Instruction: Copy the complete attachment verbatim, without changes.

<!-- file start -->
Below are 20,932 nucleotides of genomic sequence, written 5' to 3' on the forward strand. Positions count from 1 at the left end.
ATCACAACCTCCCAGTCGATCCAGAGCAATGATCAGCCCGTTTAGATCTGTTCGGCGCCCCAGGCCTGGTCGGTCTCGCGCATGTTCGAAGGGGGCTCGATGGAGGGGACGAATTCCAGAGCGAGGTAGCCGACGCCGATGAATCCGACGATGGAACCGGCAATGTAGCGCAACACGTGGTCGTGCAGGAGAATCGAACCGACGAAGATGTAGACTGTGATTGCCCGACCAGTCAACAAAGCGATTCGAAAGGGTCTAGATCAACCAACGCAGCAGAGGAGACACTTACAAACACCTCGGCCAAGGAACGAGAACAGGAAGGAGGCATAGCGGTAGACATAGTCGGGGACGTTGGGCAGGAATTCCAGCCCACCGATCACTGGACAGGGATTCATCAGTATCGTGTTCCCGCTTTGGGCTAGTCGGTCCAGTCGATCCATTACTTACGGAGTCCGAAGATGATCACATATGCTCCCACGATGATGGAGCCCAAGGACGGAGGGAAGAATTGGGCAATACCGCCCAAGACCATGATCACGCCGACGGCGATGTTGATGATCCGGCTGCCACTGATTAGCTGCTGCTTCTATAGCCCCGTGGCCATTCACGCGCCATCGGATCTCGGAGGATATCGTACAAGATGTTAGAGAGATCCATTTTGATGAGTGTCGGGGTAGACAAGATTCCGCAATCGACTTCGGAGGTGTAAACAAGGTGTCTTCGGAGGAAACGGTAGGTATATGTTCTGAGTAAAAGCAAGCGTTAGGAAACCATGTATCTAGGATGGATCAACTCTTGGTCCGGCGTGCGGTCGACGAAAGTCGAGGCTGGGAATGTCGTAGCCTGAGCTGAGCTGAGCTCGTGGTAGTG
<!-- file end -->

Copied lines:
Below are 20,932 nucleotides of genomic sequence, written 5' to 3' on the forward strand. Positions count from 1 at the left end.
ATCACAACCTCCCAGTCGATCCAGAGCAATGATCAGCCCGTTTAGATCTGTTCGGCGCCCCAGGCCTGGTCGGTCTCGCGCATGTTCGAAGGGGGCTCGATGGAGGGGACGAATTCCAGAGCGAGGTAGCCGACGCCGATGAATCCGACGATGGAACCGGCAATGTAGCGCAACACGTGGTCGTGCAGGAGAATCGAACCGACGAAGATGTAGACTGTGATTGCCCGACCAGTCAACAAAGCGATTCGAAAGGGTCTAGATCAACCAACGCAGCAGAGGAGACACTTACAAACACCTCGGCCAAGGAACGAGAACAGGAAGGAGGCATAGCGGTAGACATAGTCGGGGACGTTGGGCAGGAATTCCAGCCCACCGATCACTGGACAGGGATTCATCAGTATCGTGTTCCCGCTTTGGGCTAGTCGGTCCAGTCGATCCATTACTTACGGAGTCCGAAGATGATCACATATGCTCCCACGATGATGGAGCCCAAGGACGGAGGGAAGAATTGGGCAATACCGCCCAAGACCATGATCACGCCGACGGCGATGTTGATGATCCGGCTGCCACTGATTAGCTGCTGCTTCTATAGCCCCGTGGCCATTCACGCGCCATCGGATCTCGGAGGATATCGTACAAGATGTTAGAGAGATCCATTTTGATGAGTGTCGGGGTAGACAAGATTCCGCAATCGACTTCGGAGGTGTAAACAAGGTGTCTTCGGAGGAAACGGTAGGTATATGTTCTGAGTAAAAGCAAGCGTTAGGAAACCATGTATCTAGGATGGATCAACTCTTGGTCCGGCGTGCGGTCGACGAAAGTCGAGGCTGGGAATGTCGTAGCCTGAGCTGAGCTGAGCTCGTGGTAGTG